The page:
The Summary

If you have been shying away from Valpolicellas as it reminds you of the big jugs of wine your family or friends used to buy or still buy and you didn’t or don’t like them, this will bring you back to an authentic Valpolicella. The price is $13,89 per bottle and I literally have 2=5 regular customers who buy multiple bottles of this wine. A heavier meal we move you up to the Nicolis Seccal Ripasso and then one of their 2 Amarones we offer at ABC Fine Wine and Spirits in Florida. Scoring which I hate but I do it anyway … I give an 86 out of 100. You can taste the attention to detail and the quality winemaking that the Nicolis Family has been doing since they were kids. Their father Angelo taught them right. It’s the holidays. People are visiting and we are indulging in cheeses and appetizers and salads and salamis and mortadella and hams etc… You will look like a pro if you serve your guests a bottle of  2016 Nicolis Valpolicella Classico with these types of foods ,like you are from Verona. Tell them you are related to Romeo And Juliet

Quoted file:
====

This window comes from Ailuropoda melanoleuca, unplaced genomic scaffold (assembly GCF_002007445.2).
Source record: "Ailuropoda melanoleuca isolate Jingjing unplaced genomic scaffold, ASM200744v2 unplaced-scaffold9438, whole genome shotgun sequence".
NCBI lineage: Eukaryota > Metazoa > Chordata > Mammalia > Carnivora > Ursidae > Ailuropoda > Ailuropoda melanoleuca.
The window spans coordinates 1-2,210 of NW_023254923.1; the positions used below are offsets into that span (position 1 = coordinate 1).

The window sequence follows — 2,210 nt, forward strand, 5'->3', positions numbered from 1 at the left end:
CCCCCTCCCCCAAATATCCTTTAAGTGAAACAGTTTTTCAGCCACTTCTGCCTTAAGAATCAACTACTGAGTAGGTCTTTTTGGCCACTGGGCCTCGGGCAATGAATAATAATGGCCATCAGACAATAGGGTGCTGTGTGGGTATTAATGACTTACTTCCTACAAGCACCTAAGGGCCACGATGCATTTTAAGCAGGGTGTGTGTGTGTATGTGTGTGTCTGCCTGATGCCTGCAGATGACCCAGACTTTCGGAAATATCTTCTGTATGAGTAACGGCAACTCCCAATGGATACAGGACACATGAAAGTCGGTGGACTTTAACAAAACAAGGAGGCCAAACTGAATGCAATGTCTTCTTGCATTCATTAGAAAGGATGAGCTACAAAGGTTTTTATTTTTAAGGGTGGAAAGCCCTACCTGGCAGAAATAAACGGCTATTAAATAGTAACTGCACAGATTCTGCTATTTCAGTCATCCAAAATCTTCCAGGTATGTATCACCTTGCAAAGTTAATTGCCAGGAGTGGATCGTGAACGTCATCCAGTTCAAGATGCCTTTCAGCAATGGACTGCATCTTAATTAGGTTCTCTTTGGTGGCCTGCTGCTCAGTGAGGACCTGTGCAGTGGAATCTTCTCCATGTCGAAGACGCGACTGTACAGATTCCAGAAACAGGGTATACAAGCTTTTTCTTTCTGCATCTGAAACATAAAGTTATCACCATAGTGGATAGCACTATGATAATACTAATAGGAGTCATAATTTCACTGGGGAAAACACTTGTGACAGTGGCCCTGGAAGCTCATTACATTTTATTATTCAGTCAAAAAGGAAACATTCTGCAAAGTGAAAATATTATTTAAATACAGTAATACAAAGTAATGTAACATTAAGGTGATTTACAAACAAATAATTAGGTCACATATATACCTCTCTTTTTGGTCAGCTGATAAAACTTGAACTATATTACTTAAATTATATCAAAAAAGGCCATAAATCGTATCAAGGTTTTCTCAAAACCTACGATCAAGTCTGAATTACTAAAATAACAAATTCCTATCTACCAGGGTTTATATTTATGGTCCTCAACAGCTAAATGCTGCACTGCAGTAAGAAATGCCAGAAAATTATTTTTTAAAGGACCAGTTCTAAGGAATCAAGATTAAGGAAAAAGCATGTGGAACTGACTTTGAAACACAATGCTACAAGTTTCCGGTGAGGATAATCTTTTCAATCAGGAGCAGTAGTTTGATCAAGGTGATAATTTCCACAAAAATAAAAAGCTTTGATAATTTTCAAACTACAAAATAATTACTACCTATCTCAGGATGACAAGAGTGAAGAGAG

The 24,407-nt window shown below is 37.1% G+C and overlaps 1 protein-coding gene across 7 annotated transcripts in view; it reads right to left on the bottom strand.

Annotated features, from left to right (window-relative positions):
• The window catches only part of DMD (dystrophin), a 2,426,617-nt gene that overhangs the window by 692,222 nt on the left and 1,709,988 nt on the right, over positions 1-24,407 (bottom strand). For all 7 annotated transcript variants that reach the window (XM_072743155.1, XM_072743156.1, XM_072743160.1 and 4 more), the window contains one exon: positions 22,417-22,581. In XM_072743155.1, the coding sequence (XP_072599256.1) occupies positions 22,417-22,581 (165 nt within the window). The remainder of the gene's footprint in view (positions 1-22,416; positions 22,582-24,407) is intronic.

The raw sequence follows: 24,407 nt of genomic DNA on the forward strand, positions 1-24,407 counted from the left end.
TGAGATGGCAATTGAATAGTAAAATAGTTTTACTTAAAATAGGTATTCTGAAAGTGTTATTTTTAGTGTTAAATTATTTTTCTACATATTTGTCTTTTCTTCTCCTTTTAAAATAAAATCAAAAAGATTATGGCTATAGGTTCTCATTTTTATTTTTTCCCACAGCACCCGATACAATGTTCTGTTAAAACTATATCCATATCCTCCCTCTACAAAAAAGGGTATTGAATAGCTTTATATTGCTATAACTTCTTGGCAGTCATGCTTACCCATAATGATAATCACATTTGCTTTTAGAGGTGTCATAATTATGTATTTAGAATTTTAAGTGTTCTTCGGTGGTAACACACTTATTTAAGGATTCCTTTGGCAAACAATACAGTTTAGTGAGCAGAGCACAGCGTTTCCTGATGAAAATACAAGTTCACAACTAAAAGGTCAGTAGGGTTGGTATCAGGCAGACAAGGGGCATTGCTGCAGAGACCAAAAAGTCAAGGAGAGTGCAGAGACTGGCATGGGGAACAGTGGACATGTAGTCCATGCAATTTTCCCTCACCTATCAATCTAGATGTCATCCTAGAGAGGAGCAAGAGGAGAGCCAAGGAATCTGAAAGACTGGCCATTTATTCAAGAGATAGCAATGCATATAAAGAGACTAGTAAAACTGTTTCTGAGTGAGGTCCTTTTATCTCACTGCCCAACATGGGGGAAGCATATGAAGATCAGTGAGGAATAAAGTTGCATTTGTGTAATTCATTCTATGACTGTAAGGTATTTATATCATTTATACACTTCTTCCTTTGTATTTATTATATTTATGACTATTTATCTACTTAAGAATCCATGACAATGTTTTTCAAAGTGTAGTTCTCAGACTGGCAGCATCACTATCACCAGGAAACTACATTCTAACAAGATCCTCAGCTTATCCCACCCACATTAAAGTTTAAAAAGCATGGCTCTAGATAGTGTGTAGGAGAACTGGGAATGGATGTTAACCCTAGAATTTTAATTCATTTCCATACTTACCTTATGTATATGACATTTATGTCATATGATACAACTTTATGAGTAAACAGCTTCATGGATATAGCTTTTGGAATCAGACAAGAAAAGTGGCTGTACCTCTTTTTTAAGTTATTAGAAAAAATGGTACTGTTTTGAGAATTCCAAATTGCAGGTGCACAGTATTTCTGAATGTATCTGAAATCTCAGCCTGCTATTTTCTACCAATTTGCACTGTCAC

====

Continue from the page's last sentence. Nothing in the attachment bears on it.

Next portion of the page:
Grape-fully yours, Larry

2 thoughts on “This Ain’t Your Grandma’s Valpolicella!

  1. Hi Larry – I used to drink Valpolicella many years ago. Not sure why I moved away from it but my journey to a great red wine continues. I need to time travel back and enjoy some again! Great article – thank you.
    Jeff